Night Flight consultation period extended

as Government admits it can take the real level of aircraft noise

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High Court Challenge to Night Flight Consultation process

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The Government has admitted that it can take into account the real noise levels caused by flights landing at Heathrow before 6am following a High Court challenge led by Wandsworth and Richmond councils.

The outcome, which was reached following an agreement in court between the two sides, means that ministers will no longer be able to claim that they are prevented by the EU from considering other evidence of aircraft noise.

The Secretary of State further agreed to extend consultation on his proposals for new night flights restrictions to December 24 so that the two councils could submit additional evidence.

Residents who are regularly woken up by the early morning arrivals will now hope that the Government will use the new flexibility to rule that some aircraft are too noisy and should not be allowed to land before 6am.

Wandsworth Council leader Edward Lister said:

Cllr Edward Lister"This is a real breakthrough. The Transport Secretary now has the chance to do something about the noisier night flights at Heathrow. If he takes into account our evidence that many of the 747s that currently land are too noisy then he should move to ban

"Stage two of the night flights consultation starts on January 17. This will be the next test of the Government's intentions. Today's agreement in court means that ministers have the power to reduce the disturbance caused by these flights. More than half a million people in south and west London will be watching to see which way he jumps."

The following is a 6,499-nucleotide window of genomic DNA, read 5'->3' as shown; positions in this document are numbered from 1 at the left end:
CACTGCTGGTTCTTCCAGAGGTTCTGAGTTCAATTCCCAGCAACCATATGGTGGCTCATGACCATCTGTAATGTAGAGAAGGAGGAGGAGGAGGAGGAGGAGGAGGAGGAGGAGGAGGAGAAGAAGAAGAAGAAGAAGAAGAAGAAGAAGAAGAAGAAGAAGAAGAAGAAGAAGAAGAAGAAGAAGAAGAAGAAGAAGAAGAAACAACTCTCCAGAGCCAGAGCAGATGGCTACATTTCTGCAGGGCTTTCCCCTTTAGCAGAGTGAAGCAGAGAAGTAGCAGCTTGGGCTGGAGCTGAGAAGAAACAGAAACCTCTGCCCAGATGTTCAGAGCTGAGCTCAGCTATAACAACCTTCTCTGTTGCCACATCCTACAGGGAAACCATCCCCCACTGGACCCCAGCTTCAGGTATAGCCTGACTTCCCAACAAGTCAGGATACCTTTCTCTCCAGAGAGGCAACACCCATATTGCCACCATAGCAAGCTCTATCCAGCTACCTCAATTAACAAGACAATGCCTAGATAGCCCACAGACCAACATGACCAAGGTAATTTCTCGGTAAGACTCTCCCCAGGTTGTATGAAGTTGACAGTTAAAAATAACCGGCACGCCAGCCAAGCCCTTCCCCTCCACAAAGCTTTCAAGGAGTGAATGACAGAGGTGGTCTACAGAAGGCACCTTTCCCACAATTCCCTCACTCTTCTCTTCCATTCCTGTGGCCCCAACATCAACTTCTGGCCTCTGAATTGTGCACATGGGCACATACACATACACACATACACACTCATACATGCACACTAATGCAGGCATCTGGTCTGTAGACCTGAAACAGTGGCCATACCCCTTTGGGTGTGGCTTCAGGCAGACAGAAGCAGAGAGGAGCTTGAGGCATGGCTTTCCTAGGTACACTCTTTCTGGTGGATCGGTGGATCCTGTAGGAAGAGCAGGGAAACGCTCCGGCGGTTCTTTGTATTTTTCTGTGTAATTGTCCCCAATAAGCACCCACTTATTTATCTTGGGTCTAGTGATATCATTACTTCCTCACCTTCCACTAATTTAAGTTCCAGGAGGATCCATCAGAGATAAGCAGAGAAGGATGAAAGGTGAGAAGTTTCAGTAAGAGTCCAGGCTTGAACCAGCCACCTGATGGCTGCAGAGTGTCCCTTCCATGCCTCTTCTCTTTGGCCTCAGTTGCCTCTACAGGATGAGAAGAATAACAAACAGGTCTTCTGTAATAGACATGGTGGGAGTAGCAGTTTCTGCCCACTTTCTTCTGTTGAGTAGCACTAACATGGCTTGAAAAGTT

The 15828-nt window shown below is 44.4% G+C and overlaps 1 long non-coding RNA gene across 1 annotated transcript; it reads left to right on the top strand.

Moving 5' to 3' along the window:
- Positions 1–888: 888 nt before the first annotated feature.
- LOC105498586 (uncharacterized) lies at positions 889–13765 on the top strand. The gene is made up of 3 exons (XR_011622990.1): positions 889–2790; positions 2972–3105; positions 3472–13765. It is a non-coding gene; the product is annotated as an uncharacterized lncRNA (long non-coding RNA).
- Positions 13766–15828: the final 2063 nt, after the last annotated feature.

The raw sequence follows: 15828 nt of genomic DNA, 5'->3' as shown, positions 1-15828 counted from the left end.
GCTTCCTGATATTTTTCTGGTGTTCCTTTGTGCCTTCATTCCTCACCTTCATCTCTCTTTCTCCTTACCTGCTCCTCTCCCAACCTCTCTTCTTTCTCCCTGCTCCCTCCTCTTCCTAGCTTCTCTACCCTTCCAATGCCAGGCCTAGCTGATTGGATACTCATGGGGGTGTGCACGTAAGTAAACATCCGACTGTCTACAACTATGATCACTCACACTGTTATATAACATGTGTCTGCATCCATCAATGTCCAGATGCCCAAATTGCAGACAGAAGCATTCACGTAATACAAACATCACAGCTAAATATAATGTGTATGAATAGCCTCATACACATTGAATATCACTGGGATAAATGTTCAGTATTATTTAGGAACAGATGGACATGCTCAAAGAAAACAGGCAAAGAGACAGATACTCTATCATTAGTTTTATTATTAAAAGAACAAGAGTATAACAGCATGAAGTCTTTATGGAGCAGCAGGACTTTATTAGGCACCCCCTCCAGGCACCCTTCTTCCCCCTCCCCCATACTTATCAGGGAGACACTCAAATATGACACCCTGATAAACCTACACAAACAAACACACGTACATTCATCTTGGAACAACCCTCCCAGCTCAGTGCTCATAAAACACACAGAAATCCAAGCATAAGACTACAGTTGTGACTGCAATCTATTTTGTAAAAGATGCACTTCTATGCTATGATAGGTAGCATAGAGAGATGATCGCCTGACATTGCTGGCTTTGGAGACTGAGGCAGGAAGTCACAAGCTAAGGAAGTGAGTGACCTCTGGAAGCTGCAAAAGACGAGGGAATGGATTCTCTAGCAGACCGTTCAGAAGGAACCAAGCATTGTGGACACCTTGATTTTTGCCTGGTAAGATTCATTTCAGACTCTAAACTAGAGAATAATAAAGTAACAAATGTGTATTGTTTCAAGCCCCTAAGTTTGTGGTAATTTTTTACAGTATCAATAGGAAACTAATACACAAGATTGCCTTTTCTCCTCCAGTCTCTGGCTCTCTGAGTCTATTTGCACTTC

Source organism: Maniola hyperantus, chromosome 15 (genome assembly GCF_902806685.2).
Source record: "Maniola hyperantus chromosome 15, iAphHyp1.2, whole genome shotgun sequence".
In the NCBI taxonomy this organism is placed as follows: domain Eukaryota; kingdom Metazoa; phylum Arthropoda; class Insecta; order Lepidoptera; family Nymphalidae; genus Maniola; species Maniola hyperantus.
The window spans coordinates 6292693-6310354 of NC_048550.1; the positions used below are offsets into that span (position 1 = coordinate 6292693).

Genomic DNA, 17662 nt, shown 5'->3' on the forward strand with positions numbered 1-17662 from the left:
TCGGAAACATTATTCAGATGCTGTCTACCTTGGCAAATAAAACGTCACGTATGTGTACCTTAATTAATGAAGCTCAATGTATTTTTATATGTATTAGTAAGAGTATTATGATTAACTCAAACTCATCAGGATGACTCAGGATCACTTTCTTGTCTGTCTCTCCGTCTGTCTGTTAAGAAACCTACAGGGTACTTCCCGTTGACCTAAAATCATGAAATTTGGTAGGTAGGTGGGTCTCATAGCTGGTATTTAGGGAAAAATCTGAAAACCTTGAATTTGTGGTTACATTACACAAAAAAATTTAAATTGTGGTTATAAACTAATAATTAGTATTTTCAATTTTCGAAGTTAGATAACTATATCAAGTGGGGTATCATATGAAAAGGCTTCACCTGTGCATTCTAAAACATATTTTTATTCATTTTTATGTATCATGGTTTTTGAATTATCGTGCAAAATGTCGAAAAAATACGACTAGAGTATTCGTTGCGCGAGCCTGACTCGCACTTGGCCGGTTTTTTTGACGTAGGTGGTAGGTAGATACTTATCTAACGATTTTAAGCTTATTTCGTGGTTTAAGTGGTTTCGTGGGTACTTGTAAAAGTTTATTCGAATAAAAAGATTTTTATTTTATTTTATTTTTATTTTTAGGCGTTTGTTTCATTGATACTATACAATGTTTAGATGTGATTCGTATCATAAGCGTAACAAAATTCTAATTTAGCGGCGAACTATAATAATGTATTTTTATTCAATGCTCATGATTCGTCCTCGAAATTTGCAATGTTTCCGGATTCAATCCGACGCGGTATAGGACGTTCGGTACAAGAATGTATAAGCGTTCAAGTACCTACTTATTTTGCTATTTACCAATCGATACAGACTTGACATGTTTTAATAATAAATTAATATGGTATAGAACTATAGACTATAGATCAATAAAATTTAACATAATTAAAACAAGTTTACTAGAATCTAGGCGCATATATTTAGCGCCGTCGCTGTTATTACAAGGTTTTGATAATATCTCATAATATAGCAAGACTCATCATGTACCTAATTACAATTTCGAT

Lawyers representing the authorities argued today before Mr Justice Forbes that the Secretary of Sate was wrong to claim that he was tied by aircraft noise classification data produced in accordance with the Convention on International Civil Aviation (ICAO).

Last year Wandsworth noise experts revealed that many of the aircraft arriving before 6am had been assigned too low a noise rating and that as a result, the true noise level is 75 per cent higher than officially claimed.

This is because most of the early morning arrivals at Heathrow are B747-400s with Rolls Royce engines. These have been allocated a QC2 noise points score when the Department for Transport's own research shows that they should be in a QC4 or QC8 category.

The judge rules that each side should bear their costs.


December 15, 2004